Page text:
Health And Wellness

8 Sneaky Ways Depression Can Manifest As Body Changes (And Often Gets Misdiagnosed)

Photo: MART | Canva
Woman crying feeling depressed

Women in the United States are twice as likely to have depression as men. That’s 12 percent of women and girls. In fact, depression strikes 1 in 4 girls by the time they reach 14. (for women In Australia and South Africa, the number us up to 40 percent). While it’s sad news to get depression, it’s sadder that depression often goes undiagnosed by doctors everywhere. This is because the physical symptoms — which are a part of depression — get separated out by the doctor and the patient! Physical symptoms of depression that show in contrasting styles in women:

  • They have high energy and are super-productive. Involved in everything simultaneously, emotional, colleagues think they’re controlling, and are extroverts. It looks like they’re too excited to be depressed...but they are.
  • They move more slowly, are chill, speak less, and do less. The day is just a day, nothing special. Even their kid’s art or a pay increase brings little joy. Colleagues think they’re introverts. Nope, it’s depression.

Neither personality types are connected with their true emotions, which is different than being "emotional." However, both have physical symptoms that hurt. Many of us women worldwide have learned to "code negative emotions" by describing our physical states instead. We indirectly describe our sad-mad-bad state because "who cares anyway?" Some of us are just plain disconnected from our sad/mad/bad emotions. Using "physical coding" (head, neck, stomach, etc.) is convenient because these physical conditions are really happening.

We lack a connection to an "emotion" vocabulary. In comparison, our self-connected, expressive girlfriend would be able to communicate the whole picture, physical, and emotional: "My team is giving me a big headache. I’m so ticked off at their decision!" Physical coding is learned through our dysfunctional family systems (including multigenerational rules), our country cultures, and educational, and spiritual cultures. It’s learned when we’re bullied. It’s learned when "secrets" like addiction drive communication underground.

We all get an occasional headache; but every day? Our doctors say it’s just stress. Hey, there’s no such ICD manual diagnosis as "Just stress." In fact, check your psyche. It may be depression and your depression is screaming out, through your physical symptoms. These symptoms hurt and they linger with depression.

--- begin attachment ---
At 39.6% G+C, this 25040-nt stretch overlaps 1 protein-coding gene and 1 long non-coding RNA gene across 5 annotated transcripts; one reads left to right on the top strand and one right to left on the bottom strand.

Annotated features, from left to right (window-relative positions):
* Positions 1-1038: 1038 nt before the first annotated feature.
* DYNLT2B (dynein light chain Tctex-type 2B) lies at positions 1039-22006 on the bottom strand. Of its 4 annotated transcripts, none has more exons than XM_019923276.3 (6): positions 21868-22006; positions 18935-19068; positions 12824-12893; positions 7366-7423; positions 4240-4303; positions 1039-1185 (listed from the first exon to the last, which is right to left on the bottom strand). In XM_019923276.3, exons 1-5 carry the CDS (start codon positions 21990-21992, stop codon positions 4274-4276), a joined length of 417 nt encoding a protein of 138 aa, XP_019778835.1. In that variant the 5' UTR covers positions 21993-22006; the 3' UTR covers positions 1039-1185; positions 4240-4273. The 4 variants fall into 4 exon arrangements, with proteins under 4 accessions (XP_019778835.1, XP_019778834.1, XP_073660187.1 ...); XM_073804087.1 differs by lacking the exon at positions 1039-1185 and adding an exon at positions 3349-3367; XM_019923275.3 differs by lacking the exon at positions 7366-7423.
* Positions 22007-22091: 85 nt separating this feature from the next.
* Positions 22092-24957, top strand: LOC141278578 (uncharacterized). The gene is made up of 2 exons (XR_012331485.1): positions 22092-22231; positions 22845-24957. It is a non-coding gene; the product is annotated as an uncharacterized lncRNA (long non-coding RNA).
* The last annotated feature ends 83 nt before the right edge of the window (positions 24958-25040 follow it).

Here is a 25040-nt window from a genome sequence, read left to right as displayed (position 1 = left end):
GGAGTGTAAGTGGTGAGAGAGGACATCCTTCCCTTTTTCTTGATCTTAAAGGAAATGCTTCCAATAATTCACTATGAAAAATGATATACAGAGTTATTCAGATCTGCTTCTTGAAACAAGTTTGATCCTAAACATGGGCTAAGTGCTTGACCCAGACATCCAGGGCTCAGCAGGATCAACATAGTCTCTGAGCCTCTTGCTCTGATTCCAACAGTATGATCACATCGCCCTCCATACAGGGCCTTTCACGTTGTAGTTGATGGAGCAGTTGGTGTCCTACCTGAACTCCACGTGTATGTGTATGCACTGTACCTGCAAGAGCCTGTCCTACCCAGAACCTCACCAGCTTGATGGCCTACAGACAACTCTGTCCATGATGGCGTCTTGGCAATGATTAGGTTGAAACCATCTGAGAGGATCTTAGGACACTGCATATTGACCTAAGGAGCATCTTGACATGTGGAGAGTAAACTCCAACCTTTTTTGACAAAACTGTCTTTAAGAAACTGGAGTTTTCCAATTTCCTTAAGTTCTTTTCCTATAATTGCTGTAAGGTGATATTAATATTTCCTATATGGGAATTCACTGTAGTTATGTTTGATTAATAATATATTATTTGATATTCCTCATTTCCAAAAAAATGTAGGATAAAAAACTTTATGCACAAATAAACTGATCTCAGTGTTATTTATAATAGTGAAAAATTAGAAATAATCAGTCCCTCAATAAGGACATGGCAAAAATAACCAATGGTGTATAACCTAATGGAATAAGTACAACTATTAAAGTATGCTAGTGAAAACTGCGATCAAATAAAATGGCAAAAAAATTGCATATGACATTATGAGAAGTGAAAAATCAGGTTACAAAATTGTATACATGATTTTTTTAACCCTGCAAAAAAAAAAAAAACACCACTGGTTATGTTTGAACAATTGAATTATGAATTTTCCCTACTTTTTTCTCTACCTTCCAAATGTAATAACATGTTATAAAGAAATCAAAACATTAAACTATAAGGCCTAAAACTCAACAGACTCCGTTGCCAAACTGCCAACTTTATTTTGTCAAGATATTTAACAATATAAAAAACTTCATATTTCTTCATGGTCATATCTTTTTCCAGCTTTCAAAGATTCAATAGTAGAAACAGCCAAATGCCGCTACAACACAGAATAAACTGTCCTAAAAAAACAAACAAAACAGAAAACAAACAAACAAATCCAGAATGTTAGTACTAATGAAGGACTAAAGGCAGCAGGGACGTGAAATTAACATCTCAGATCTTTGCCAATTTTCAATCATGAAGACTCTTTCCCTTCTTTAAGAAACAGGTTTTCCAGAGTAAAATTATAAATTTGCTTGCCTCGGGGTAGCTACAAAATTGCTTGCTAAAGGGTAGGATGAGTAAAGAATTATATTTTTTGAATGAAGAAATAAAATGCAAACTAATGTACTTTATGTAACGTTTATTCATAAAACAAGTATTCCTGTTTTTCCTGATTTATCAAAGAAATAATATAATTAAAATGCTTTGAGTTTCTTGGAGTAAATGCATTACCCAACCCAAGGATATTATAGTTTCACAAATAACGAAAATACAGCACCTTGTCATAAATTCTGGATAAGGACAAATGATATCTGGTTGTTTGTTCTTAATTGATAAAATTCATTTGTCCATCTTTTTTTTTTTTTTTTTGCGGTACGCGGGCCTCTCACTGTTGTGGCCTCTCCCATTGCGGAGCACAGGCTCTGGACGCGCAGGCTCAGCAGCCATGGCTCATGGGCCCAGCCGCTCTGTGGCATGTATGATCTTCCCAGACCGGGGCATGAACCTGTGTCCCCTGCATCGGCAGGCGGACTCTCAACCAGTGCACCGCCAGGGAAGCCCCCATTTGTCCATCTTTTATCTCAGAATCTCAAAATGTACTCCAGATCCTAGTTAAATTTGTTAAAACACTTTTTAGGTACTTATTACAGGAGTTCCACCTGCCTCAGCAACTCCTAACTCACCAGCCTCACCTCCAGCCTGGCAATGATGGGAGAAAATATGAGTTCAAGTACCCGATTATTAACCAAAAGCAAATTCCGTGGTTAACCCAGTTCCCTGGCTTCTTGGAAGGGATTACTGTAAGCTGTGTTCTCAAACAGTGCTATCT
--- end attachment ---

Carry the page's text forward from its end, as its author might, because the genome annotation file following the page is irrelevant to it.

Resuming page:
RELATED: Psychiatrist Shares The One Thing He Wishes He Could Tell His Patients About Their Mental Health, But Usually Doesn’t

Here are some physical symptoms of depression that often lead to getting misdiagnosed:

1. Headaches 

Migraine sufferers will notice they’ve become worse with depression.

The Sneaky Ways Depression Can Make Your Body Hurt (And Why You Need To Pay Attention)Photo: Liza Summer/Pexels

2. Chronic back pain

People with low back pain usually have a higher prevalence of depression, and people with depression have a higher likelihood of low back pain symptoms than the general population 

3. Chest pain

Stress, anxiety and depression can also manifest as chronic chest pain.

4. Digestive problems

Digestive issues may persist, including queasiness, nausea, chronic constipation, or diarrhea.

RELATED: 7 Surprising Things That Make Your Depression Even Worse

5. Exhaustion and fatigue 

Depression can cause severe fatigue and make even the smallest activities, like getting out of bed, too difficult to manage.

6. Sleeping problems

People with insomnia have a higher risk of depression. On the other hand, depression can trigger sleep problems. Depression experts say that either can be the starting point

7. Change in appetite

Depression might result in less of an appetite and some people unintentionally lose weight as a result. Others with clinical depression may experience an increase in appetite, which can lead to weight gain.

   

   

8. Dizziness or lightheadedness

Depression and anxiety can contirbute to vertigo, dizziness or feeling unbalanced. 

RELATED: 10 Things To Do When You're Ready To Overcome Your Depression And Anxiety

Paula-Jo Husack LMFTCGP is a Licensed Marriage & Family Therapist, Life & Performance Enhancement Coach, EMDR-certified Trauma Therapist, and Founder of LeadLifeNow workshops.